Full disclosure: “Hotel Transylvania: Transformania” is the first entry into this franchise >this< author has seen. Sometimes, we like to challenge ourselves by picking up a series part way through. Occasionally it concludes in a delightful result. Such as watching “Paddington 2” without having seen the first (which resulted in discovering the first one afterwards – which we cannot recommend enough). Or becoming obsessed with the “Fast and Furious” franchise even though we’d only seen 1 and 2, and then taking about a decade break and skipping to “Furious 7”…
More often than not, the result is more masochistic than satisfying. “Hotel Transylvania: Transformania” is one of the latter cases. It’s not that it takes a rocket scientist to be able to follow the plot without having seen the preceding films. However we truly don’t understand the appeal of the films.
We know how much hard work goes into making a feature film. Animation films in particular are often underestimated in terms of the challenges. So we always try to be somewhat generous to entries in the medium. No one ever sets out to make a BAD film. However there’s only so much grace we can lend a project before acknowledging it’s just not enjoyable.
Stake Us, Please
Within the first two minutes of “Hotel Transylvania: Transformania,” we already felt like a headache was inevitable. The film is a mix of relentless zaniness with … dealing with the woes of passing a generational torch?
Drac (voiced once again by Brian Hull doing an anemic Adam Sandler Dracula impression) is considering handing over the keys to the titular hotel to his daughter Mavis (played by Selena Gomez). But his disdain for having to also pass the ownership to his bumbling human son in law Johnny (Andy Samberg who is the only one who doesn’t seem to be phoning it in) leads to hijinks. Oh and to the cast of monsters being turned into – gasp – NOT monsters. Oh and Johnny INTO a monster. How the tables have turned?
We can’t fault any of the stars for cashing in on an easy paycheck. Kathryn Hahn, David Spade, Steve Buscemi, Keegan-Michael Key, Jim Gaffigan, and Molly Shannon all return. Yet like the undead that some of them portray, there’s limited vivacity to their performances.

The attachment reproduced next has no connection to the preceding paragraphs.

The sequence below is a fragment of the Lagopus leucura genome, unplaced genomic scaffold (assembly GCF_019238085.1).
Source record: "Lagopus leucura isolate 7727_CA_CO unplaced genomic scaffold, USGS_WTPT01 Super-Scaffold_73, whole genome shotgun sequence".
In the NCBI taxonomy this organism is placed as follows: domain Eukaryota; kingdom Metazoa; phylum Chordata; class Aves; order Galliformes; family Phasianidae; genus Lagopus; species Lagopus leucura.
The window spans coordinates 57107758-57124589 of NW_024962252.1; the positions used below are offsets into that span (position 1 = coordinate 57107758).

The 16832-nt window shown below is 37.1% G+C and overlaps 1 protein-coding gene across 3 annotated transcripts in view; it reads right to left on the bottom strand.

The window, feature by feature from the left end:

Animation Can Be for Everyone
We firmly believe that animation is not just a medium for kids. Sure more often than not films are geared to be inclusive of entire families. However, look at something like “Inside Out” or “Howl’s Moving Castle” as an example that has a compelling story, vivid characters, and emotional depth. Unfortunately “Hotel Transylvania: Transformania” lacks all of those things.
There are a few OH so brief moments between Drac and Johnny that teeter on the edge of being redeeming. Yet the rest of the movie is cobbled together bits that feel like they’d be better served as tv commercials. Even the animation itself seems to have given up. The cartoony style that defined the first (yes okay we saw some animation previews of it but not the WHOLE thing) is now a hollow shell of its former self. It’s like someone took Genndy Tartakovsky’s distinctive pushed style and cut the budget in a quarter. Tartakovsky (who directed the original) somehow serves as writer and executive producer for this one.
Yes, young children will probably be entertained by the pandering of certain segments. Yet parents may find themselves wanting to claw their eyeballs out. Audiences beyond that should probably stay away from this like a vampire avoids garlic. Instead we would recommend a 2000th rewatching of “Encanto” or heck, even the somewhat mindless “Sing 2”.
“Hotel Transylvania: Transformania” is streaming now on Amazon Prime Video.